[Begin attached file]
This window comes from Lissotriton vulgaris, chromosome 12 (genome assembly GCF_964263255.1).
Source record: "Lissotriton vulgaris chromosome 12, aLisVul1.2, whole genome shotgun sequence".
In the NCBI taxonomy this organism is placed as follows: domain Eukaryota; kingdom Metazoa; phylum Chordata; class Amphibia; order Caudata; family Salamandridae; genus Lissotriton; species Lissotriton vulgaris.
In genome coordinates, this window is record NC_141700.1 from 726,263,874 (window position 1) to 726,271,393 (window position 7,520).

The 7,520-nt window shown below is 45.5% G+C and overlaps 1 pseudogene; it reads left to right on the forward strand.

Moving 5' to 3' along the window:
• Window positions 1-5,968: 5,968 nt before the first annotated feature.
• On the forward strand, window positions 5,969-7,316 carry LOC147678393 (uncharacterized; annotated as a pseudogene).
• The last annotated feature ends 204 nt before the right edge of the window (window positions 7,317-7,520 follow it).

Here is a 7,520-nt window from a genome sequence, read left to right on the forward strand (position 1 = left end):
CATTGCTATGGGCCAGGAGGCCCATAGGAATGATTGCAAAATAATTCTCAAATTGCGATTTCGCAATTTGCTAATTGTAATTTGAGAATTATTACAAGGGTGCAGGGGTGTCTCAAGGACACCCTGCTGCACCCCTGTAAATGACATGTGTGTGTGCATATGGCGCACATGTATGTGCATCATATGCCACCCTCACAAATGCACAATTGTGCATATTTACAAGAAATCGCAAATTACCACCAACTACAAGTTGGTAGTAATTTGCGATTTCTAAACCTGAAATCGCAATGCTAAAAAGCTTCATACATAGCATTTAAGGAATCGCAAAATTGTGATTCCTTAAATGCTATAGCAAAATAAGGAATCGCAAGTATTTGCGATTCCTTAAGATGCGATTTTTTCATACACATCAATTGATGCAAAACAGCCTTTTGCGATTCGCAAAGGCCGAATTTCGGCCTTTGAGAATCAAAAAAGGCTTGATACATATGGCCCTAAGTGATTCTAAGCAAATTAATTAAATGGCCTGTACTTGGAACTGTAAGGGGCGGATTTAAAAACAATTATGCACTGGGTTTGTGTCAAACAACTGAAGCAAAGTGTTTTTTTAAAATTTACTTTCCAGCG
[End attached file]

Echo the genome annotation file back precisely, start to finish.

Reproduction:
This window comes from Lissotriton vulgaris, chromosome 12 (genome assembly GCF_964263255.1).
Source record: "Lissotriton vulgaris chromosome 12, aLisVul1.2, whole genome shotgun sequence".
In the NCBI taxonomy this organism is placed as follows: domain Eukaryota; kingdom Metazoa; phylum Chordata; class Amphibia; order Caudata; family Salamandridae; genus Lissotriton; species Lissotriton vulgaris.
In genome coordinates, this window is record NC_141700.1 from 726,263,874 (window position 1) to 726,271,393 (window position 7,520).

The 7,520-nt window shown below is 45.5% G+C and overlaps 1 pseudogene; it reads left to right on the forward strand.

Moving 5' to 3' along the window:
• Window positions 1-5,968: 5,968 nt before the first annotated feature.
• On the forward strand, window positions 5,969-7,316 carry LOC147678393 (uncharacterized; annotated as a pseudogene).
• The last annotated feature ends 204 nt before the right edge of the window (window positions 7,317-7,520 follow it).

Here is a 7,520-nt window from a genome sequence, read left to right on the forward strand (position 1 = left end):
CATTGCTATGGGCCAGGAGGCCCATAGGAATGATTGCAAAATAATTCTCAAATTGCGATTTCGCAATTTGCTAATTGTAATTTGAGAATTATTACAAGGGTGCAGGGGTGTCTCAAGGACACCCTGCTGCACCCCTGTAAATGACATGTGTGTGTGCATATGGCGCACATGTATGTGCATCATATGCCACCCTCACAAATGCACAATTGTGCATATTTACAAGAAATCGCAAATTACCACCAACTACAAGTTGGTAGTAATTTGCGATTTCTAAACCTGAAATCGCAATGCTAAAAAGCTTCATACATAGCATTTAAGGAATCGCAAAATTGTGATTCCTTAAATGCTATAGCAAAATAAGGAATCGCAAGTATTTGCGATTCCTTAAGATGCGATTTTTTCATACACATCAATTGATGCAAAACAGCCTTTTGCGATTCGCAAAGGCCGAATTTCGGCCTTTGAGAATCAAAAAAGGCTTGATACATATGGCCCTAAGTGATTCTAAGCAAATTAATTAAATGGCCTGTACTTGGAACTGTAAGGGGCGGATTTAAAAACAATTATGCACTGGGTTTGTGTCAAACAACTGAAGCAAAGTGTTTTTTTAAAATTTACTTTCCAGCG